Jump to ContentJump to Main Navigation
Inventing the Business of OperaThe Impresario and His World in Seventeenth-Century Venice$
Users without a subscription are not able to see the full content.

Jonathan Glixon and Beth Glixon

Print publication date: 2006

Print ISBN-13: 9780195154160

Published to Oxford Scholarship Online: May 2008

DOI: 10.1093/acprof:oso/9780195154160.001.0001

Show Summary Details
Page of

PRINTED FROM OXFORD SCHOLARSHIP ONLINE (www.oxfordscholarship.com). (c) Copyright Oxford University Press, 2019. All Rights Reserved. An individual user may print out a PDF of a single chapter of a monograph in OSO for personal use. date: 14 November 2019

INTRODUCTION TO THE BUSINESS OF OPERA IN SEVENTEENTH‐CENTURY VENICE: PEOPLE AND FINANCES

INTRODUCTION TO THE BUSINESS OF OPERA IN SEVENTEENTH‐CENTURY VENICE: PEOPLE AND FINANCES

Chapter:
(p.3) CHAPTER ONE INTRODUCTION TO THE BUSINESS OF OPERA IN SEVENTEENTH‐CENTURY VENICE: PEOPLE AND FINANCES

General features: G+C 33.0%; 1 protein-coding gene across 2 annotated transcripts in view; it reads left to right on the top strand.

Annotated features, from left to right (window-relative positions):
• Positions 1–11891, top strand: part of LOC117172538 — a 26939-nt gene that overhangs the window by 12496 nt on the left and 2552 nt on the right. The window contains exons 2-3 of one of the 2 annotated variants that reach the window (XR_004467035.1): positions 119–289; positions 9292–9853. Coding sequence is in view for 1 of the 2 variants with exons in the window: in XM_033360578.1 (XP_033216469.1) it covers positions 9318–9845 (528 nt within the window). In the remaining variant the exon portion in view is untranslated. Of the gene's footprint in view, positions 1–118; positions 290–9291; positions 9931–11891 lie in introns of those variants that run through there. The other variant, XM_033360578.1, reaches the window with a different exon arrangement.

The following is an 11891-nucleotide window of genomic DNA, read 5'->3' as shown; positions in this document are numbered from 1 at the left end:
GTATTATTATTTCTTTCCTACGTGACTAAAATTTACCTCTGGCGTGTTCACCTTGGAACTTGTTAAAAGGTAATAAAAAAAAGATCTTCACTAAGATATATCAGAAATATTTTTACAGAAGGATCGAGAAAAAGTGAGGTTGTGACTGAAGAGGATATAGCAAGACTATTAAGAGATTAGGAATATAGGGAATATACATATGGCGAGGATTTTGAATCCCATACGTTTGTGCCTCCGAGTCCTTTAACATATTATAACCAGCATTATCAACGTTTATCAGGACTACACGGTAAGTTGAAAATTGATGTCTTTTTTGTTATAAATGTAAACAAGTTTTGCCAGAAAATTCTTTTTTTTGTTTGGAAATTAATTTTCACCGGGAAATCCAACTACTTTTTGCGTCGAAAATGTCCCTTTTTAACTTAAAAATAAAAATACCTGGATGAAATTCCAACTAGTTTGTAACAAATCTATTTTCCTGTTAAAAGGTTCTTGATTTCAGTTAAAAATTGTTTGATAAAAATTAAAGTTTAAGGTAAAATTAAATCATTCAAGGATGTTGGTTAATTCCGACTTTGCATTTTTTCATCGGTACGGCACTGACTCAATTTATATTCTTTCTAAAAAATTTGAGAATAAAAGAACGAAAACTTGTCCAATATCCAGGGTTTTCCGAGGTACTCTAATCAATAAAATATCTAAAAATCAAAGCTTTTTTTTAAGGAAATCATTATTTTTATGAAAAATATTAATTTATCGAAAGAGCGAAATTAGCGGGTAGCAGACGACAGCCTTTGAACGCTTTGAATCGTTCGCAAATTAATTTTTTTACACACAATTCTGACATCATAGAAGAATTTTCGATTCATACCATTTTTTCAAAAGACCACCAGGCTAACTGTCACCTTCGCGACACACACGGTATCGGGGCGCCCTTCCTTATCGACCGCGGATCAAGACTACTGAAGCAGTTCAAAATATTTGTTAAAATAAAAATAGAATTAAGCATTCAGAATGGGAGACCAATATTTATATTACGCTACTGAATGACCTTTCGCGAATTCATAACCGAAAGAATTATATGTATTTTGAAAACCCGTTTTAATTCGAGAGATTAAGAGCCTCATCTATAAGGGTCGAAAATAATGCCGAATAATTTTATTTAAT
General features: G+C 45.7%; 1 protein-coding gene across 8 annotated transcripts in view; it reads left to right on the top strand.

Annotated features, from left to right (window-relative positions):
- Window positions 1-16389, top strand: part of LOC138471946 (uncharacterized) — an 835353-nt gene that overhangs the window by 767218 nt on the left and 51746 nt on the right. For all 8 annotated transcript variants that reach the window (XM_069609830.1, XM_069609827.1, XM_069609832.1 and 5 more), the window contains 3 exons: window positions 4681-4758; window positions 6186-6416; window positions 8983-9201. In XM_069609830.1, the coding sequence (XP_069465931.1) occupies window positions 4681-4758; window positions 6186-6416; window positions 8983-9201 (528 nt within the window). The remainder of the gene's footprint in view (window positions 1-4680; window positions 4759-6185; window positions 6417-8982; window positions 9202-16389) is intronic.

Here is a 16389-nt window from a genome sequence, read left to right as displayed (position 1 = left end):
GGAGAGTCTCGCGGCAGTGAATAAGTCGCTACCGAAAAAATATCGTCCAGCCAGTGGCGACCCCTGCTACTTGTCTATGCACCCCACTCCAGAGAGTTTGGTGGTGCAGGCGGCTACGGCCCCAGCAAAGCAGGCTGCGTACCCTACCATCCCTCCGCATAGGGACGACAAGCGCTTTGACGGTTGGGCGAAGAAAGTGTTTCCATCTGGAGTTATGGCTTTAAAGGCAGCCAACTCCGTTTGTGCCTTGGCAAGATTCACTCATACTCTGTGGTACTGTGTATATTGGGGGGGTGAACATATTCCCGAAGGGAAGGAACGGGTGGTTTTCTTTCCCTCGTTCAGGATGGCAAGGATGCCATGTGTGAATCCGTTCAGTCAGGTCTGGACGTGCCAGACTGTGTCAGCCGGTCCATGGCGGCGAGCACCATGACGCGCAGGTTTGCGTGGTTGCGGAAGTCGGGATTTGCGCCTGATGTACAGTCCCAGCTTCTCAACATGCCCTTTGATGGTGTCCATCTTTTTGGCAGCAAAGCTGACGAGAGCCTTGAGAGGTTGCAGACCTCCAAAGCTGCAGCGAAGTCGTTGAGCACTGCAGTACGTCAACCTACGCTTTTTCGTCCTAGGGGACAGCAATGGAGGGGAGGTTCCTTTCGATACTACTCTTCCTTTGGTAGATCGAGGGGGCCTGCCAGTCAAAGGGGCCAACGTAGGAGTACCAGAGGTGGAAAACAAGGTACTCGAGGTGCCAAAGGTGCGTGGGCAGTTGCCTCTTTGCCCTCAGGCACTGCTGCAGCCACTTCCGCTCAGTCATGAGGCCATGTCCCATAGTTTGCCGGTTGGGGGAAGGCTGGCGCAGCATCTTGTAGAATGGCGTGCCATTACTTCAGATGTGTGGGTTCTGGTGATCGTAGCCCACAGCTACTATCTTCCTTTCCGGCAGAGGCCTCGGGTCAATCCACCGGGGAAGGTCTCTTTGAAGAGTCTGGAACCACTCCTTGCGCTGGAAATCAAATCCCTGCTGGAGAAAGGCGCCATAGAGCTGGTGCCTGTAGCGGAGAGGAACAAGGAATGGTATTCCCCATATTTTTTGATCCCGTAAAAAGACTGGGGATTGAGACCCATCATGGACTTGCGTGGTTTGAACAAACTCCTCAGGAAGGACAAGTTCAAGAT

Source:
Inventing the Business of Opera
Author(s):

Beth L. Glixon

Jonathan E. Glixon

Publisher:
Oxford University Press
DOI:10.1093/acprof:oso/9780195154160.003.0001

After discussing the management of comedy theaters in Venice, this chapter examines the financial structure behind the opera business, exploring various sources of income, such as investors, loans, rental of seats and boxes, advances from the printer, and ticket sales. While the renters and managers of the comedy theaters usually came from the noble class, opera theaters tended to be run by artisans or members of the professional class. The opera business was sustained through the availability of guarantors who would repay loans and other debts remaining at the end of the season.

Keywords:   investors, loans, artisans, guarantors, opera business, comedy theaters

Oxford Scholarship Online requires a subscription or purchase to access the full text of books within the service. Public users can however freely search the site and view the abstracts and keywords for each book and chapter.

Please, subscribe or login to access full text content.

If you think you should have access to this title, please contact your librarian.

To troubleshoot, please check our FAQs , and if you can't find the answer there, please contact us .